NCHZ: No golden egg for potential foreign buyers

Bratislava based Fingroup holding has emerged as the most likely winner of the Slovak national privatisation agency's (FNM) May 30 tender for the privatisation of its minority 40.97% stake in the chemical company Novácke chemické závody (NCHZ).
Both FNM officials and analysts said after the announcement of the tender they were expecting few foreign offers for the stake, admitting that Fingroup would likely end up building on its existing 59% stake in the company.
"We certainly aren't selling a golden egg here, and price will be the dominant criterion bearing in mind it's a minority stake we are offering. We also believe that were foreign investors interested we would have heard from them by now," said Vladimír Dvořák, head of the strategy section at the FNM.

Bratislava based Fingroup holding has emerged as the most likely winner of the Slovak national privatisation agency's (FNM) May 30 tender for the privatisation of its minority 40.97% stake in the chemical company Novácke chemické závody (NCHZ).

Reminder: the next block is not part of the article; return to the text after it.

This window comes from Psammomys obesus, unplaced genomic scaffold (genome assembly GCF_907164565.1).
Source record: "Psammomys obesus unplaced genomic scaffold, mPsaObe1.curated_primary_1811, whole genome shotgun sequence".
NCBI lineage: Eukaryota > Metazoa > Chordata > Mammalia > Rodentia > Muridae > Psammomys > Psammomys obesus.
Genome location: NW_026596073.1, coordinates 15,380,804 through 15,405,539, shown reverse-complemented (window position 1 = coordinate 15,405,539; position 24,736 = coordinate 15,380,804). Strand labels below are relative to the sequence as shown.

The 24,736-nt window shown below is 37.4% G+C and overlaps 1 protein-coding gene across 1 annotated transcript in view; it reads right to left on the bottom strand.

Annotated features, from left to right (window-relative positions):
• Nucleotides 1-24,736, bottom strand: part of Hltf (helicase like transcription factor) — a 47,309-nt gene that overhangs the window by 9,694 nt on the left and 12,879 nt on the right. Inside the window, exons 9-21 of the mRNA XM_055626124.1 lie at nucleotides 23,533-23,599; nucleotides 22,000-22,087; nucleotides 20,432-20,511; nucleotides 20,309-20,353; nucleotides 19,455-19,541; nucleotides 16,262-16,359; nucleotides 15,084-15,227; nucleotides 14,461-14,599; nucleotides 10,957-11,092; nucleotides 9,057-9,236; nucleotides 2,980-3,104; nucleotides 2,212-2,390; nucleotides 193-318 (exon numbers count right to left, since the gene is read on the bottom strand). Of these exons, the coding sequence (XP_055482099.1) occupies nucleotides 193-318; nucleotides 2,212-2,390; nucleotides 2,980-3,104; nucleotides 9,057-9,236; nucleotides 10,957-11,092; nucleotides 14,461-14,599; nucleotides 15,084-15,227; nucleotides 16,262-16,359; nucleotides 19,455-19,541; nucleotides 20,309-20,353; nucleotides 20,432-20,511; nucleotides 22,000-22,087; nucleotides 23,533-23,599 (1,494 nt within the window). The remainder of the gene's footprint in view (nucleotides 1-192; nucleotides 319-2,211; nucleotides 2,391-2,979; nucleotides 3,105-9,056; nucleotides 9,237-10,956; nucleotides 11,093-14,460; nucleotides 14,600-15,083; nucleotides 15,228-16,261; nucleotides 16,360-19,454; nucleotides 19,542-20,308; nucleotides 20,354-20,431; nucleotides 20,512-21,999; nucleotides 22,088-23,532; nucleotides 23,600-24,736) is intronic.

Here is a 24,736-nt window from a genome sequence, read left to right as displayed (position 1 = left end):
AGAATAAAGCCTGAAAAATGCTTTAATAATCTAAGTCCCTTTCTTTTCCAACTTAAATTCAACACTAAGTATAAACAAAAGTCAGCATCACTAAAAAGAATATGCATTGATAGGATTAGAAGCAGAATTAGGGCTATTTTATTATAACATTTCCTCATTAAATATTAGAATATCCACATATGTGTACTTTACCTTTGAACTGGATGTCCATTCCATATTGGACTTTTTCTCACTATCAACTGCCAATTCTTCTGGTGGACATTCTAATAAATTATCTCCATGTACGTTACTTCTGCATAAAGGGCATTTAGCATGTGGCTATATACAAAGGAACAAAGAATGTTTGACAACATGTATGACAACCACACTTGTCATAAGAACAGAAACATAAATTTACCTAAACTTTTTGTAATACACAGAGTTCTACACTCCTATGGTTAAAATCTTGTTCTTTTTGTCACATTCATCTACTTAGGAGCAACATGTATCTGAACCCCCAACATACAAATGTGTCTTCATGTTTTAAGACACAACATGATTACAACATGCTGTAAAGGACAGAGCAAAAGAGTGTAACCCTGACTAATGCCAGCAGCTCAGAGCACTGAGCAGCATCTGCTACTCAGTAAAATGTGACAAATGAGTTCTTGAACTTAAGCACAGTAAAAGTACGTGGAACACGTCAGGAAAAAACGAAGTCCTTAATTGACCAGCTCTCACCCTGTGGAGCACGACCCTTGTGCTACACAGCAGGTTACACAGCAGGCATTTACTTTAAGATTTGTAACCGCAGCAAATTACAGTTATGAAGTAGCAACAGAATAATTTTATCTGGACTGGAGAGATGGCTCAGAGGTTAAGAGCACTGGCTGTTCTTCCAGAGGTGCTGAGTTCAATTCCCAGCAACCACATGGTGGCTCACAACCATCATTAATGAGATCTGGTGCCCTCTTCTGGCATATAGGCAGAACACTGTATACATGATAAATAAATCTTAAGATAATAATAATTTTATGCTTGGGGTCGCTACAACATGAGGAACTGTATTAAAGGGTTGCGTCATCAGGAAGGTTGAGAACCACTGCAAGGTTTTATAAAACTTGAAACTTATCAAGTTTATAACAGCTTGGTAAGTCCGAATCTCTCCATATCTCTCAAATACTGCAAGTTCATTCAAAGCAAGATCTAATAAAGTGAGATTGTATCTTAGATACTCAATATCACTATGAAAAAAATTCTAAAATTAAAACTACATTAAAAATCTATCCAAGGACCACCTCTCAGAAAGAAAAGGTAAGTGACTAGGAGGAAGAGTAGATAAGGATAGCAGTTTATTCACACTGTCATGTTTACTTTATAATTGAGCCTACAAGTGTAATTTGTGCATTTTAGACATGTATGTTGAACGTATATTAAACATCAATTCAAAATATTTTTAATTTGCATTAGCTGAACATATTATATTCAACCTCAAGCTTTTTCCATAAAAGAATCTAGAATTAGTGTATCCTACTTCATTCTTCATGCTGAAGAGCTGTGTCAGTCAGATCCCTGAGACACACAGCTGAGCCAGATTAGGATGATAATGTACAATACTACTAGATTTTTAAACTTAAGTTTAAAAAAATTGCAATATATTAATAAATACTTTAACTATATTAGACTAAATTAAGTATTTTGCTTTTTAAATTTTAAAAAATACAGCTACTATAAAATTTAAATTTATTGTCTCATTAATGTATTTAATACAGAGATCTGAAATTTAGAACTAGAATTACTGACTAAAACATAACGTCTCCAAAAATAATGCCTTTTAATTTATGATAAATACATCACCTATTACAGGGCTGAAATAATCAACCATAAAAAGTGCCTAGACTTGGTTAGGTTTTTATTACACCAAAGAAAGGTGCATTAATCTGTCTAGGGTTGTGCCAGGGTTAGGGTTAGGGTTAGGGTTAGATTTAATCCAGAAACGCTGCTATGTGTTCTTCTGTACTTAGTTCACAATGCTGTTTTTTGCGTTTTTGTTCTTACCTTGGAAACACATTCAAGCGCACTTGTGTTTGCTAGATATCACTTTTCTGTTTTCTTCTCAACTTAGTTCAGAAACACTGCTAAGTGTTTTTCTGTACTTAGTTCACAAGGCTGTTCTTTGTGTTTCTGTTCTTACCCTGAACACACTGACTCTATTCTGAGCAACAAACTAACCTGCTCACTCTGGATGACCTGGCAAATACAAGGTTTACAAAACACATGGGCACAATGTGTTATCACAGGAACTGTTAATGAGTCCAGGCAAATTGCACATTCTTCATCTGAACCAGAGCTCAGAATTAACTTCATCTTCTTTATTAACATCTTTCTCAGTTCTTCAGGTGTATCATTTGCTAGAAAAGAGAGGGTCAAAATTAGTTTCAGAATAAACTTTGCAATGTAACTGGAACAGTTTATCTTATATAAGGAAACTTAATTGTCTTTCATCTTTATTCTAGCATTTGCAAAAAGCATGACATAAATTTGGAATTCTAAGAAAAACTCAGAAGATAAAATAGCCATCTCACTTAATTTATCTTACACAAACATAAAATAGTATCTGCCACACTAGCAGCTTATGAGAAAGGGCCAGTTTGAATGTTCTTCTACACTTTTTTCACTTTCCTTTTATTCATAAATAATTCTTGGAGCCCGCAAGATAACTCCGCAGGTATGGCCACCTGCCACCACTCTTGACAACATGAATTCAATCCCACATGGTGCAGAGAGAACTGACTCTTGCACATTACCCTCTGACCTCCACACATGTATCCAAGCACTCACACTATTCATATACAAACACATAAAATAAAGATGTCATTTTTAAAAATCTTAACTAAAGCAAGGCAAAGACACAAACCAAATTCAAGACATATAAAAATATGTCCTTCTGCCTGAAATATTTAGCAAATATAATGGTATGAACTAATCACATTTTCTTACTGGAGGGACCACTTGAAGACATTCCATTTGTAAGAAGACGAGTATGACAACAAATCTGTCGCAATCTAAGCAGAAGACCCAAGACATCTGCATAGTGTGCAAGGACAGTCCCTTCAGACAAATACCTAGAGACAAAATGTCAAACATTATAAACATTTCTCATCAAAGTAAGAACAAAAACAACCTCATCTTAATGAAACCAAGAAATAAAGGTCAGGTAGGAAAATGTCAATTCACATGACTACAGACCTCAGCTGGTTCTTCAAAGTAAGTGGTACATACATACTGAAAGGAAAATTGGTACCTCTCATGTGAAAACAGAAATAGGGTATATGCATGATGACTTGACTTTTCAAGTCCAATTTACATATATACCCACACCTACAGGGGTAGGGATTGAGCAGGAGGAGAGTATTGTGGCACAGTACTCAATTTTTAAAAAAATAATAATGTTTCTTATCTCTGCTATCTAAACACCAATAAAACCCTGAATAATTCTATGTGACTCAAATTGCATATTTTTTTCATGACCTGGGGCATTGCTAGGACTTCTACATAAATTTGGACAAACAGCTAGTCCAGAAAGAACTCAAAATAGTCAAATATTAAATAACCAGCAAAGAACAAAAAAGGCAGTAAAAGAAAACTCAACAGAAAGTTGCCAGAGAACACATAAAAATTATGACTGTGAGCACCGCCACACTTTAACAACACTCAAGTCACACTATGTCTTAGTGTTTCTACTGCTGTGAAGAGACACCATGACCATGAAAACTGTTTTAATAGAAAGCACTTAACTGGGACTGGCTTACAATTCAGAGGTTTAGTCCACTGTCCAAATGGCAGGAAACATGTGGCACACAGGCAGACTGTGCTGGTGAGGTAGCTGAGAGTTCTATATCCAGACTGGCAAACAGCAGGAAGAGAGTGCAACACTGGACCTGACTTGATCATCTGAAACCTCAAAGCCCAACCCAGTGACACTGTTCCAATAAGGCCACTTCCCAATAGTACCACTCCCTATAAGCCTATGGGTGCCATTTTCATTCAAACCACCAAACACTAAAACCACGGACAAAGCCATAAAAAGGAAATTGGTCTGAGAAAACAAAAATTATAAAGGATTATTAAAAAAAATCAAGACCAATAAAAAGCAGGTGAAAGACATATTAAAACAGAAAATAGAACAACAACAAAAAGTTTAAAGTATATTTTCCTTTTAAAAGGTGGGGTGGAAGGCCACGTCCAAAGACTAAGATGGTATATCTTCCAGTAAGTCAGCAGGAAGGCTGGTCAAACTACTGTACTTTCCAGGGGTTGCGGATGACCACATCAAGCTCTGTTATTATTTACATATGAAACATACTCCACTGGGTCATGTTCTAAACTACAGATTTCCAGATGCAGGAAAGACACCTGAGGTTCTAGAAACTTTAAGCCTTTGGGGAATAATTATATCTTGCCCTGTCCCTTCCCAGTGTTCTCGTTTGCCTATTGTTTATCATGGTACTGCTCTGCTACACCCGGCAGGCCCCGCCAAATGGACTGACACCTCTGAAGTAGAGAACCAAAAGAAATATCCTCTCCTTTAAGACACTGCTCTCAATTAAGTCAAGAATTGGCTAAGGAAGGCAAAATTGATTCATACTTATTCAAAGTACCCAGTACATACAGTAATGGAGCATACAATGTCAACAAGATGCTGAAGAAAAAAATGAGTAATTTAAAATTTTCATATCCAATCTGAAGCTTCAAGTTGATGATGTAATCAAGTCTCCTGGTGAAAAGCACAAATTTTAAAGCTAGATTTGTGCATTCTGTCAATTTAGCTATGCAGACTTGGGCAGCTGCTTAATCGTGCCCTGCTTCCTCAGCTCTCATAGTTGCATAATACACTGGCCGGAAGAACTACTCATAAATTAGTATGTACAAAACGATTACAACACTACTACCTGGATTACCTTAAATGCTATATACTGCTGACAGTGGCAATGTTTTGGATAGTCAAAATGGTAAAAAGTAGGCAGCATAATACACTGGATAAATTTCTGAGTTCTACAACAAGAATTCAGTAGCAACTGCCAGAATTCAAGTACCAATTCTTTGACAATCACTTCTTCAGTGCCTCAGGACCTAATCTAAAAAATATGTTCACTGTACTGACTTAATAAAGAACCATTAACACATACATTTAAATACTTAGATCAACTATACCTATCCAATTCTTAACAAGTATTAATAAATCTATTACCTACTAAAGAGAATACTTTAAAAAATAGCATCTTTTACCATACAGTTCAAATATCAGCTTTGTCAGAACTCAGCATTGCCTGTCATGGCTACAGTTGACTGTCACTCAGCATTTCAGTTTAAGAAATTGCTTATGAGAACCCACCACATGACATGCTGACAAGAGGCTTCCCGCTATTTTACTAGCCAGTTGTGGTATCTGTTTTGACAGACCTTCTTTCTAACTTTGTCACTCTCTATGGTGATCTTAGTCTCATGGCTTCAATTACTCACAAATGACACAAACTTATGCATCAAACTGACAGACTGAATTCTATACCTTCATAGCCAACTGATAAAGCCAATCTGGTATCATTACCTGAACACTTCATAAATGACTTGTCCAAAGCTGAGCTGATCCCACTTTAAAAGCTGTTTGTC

Both FNM officials and analysts said after the announcement of the tender they were expecting few foreign offers for the stake, admitting that Fingroup would likely end up building on its existing 59% stake in the company.

"We certainly aren't selling a golden egg here, and price will be the dominant criterion bearing in mind it's a minority stake we are offering. We also believe that were foreign investors interested we would have heard from them by now," said Vladimír Dvořák, head of the strategy section at the FNM.

The FNM, as minority shareholder in the chemicals firm, was hoping to get the highest possible price for the stake and immediately add to its tightened budget and use the proceeds to repay state bonds due to be redeemed in 2001.

Despite what analysts claim is its relative unattractiveness for foreign buyers, the company has recovered from a period of economic stagnation in the second half of the 1990s, and last year reported post tax profits of 67 million crowns.

So far this year it has recorded profits of 125 million crowns, according to the firm's bosses. The figure is already 15 million crowns higher than planned for the whole year.

According to NCHZ general director Alexander Pálfy, the company now needs to make investments into modern technologies essential for its future functioning and growth. But the company cannot do it alone. "We can only manage this with a decent financial backer," he said.

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